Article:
Trains are known to transport potentially hazardous chemicals across the United States and the chances of these trains becoming derailed and releasing toxic chemicals into the environment is a real potential threat for railroad workers and fire departments that are called to deal with the scene.

Train Rescue Team for Hazmat Train Derailment

The Federal Railroad Administration is an organization that falls within the U.S. Department of Transportation and is responsible for the safe operation of train railroads. However, there are circumstances and accidents that occur that are not within their control and these will be passed along to fire department officials and other first responders to properly handle and settle to maintain a safe environment.

When rescue teams respond to a train derailment it is usually a well-coordinated and executed scene, however, when dangerous chemicals are added to the mix it can be a far worse scene for these officials to deal with to clear the environment.

How to Handle a Train Chemical Spill

When a train derailment leads to the release or spillage of hazardous chemicals into the environment it will be critical to call emergency responders such as hazmat officials to come to the scene and properly contain the chemical and completely decontaminate the hazardous material from the tainted areas – whether it be in the air or on a surface. When handling a chemical spill or release wear protective clothing and gear to shield yourself from potential exposure.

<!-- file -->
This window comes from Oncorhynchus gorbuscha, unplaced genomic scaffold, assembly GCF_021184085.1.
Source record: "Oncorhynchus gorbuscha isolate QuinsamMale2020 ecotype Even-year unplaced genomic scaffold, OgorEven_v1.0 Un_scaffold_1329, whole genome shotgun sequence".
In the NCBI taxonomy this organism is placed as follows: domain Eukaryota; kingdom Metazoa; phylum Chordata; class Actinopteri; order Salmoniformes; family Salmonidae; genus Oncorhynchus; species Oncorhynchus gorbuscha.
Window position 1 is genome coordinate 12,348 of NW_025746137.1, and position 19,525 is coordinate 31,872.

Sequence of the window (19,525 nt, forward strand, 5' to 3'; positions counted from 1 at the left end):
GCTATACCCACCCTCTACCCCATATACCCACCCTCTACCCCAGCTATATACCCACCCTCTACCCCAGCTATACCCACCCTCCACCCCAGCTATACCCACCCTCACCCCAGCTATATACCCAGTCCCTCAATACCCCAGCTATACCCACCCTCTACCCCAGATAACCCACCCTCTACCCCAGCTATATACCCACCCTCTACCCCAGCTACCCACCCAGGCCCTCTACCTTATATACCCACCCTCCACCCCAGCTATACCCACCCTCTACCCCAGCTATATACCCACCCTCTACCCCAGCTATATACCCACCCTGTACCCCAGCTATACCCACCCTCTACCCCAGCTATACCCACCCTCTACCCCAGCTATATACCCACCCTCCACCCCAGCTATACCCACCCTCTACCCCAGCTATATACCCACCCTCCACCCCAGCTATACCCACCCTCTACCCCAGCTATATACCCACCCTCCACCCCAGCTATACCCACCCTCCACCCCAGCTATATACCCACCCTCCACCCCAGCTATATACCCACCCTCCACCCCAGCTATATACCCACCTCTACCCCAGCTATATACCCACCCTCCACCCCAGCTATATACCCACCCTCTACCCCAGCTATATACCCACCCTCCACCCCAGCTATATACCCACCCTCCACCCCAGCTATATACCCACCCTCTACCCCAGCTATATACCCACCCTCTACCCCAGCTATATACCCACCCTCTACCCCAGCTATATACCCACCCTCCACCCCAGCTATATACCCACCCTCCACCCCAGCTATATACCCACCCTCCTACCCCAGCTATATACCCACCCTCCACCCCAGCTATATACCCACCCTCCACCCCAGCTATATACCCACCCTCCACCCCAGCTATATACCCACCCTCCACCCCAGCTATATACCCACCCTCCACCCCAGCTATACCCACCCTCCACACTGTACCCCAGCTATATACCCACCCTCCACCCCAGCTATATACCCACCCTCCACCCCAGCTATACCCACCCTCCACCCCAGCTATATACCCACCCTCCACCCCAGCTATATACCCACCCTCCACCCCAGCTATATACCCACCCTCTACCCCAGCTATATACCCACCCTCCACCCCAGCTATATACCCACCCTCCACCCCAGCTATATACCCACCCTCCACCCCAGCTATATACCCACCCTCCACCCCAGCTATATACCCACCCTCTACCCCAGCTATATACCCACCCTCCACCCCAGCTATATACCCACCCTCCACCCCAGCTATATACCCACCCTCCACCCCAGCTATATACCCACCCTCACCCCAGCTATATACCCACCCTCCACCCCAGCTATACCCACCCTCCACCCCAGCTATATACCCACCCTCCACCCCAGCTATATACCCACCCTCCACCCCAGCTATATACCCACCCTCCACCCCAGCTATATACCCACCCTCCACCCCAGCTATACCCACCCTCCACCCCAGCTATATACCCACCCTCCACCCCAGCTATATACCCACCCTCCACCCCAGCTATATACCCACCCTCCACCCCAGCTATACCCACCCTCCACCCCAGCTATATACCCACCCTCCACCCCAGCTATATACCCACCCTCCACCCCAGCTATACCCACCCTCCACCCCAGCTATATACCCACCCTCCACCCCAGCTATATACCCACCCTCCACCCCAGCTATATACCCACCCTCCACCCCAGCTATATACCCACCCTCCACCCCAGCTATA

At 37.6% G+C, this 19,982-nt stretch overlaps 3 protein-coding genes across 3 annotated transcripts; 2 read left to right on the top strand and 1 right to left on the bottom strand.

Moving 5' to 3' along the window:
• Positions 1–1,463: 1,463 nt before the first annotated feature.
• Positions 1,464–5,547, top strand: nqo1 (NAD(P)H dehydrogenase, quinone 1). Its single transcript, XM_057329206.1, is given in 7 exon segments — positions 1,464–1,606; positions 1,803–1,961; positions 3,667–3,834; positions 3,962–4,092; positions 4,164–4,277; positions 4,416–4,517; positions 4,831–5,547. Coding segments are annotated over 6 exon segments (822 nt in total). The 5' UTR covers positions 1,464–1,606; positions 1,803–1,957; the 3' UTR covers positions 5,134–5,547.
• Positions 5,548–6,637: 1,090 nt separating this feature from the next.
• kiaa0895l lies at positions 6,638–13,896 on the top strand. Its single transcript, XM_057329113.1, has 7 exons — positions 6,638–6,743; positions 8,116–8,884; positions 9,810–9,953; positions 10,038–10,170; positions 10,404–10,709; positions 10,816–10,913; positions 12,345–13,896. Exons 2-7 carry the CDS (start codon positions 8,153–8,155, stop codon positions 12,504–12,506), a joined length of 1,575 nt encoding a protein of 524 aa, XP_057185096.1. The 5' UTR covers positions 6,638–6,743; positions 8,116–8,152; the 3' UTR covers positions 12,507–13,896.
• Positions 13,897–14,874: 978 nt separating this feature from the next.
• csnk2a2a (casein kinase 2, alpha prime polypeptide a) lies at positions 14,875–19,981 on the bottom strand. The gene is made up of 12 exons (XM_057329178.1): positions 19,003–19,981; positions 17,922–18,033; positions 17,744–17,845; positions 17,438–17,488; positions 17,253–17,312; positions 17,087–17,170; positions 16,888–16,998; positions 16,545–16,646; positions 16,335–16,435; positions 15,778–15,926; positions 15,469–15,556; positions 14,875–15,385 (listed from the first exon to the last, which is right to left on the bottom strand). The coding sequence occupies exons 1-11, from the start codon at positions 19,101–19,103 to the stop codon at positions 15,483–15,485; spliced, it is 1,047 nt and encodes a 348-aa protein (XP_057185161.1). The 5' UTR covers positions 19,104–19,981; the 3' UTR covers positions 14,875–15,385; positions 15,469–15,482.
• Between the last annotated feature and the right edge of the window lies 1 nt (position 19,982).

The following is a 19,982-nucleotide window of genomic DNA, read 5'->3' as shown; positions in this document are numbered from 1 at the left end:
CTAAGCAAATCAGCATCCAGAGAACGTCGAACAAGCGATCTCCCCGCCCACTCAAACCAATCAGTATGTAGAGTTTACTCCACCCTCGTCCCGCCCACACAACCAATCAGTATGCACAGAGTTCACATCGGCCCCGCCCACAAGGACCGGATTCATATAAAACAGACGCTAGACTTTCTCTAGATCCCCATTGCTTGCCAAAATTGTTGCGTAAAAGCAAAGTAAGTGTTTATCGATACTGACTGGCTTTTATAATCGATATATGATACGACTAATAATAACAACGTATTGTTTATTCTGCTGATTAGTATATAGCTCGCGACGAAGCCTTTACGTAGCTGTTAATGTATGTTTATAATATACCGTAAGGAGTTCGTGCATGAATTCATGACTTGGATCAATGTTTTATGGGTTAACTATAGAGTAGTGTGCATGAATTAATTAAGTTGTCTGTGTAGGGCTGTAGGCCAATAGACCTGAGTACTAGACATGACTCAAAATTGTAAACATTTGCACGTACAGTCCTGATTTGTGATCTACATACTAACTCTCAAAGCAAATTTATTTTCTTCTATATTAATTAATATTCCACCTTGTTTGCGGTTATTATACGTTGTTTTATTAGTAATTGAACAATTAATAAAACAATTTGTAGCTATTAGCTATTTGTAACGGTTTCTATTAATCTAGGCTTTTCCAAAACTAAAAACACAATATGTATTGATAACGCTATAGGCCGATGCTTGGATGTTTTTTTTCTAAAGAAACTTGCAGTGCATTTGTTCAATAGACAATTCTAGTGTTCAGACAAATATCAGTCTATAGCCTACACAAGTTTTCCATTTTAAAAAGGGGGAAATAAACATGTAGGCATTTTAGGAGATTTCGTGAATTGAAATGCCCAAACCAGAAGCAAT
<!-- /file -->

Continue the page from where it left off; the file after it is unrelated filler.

Controlling the spill or chemical release it is important to act quickly and take steps to contain the hazardous material. There are many different decontamination methods that are used today to contain and decontaminate hazardous materials but one method that is becoming more popular is the FAST-ACT patented decontamination technology.

FAST-ACT is a proprietary formulation of non-toxic high-performance specialty materials that are effective at neutralizing a wide range of toxic chemicals with the added capability to destroy chemical warfare agents. FAST-ACT works quickly to significantly reduce hazards that are associated with hazardous chemicals such as acids, acidic/caustic gases, organic compounds, phosphorous, and sulfur compounds.

The FAST-ACT products are offered in pressurized cylinders capable of addressing both liquid and vapor hazards, manually dispersed containers, kits for liquid hazard treatment, and mitts for equipment and small-scale decontamination. FAST-ACT can be safely applied to any liquid or vapor release enabling emergency responders to utilize one technology when faced with a wide variety of known or unknown chemical hazards.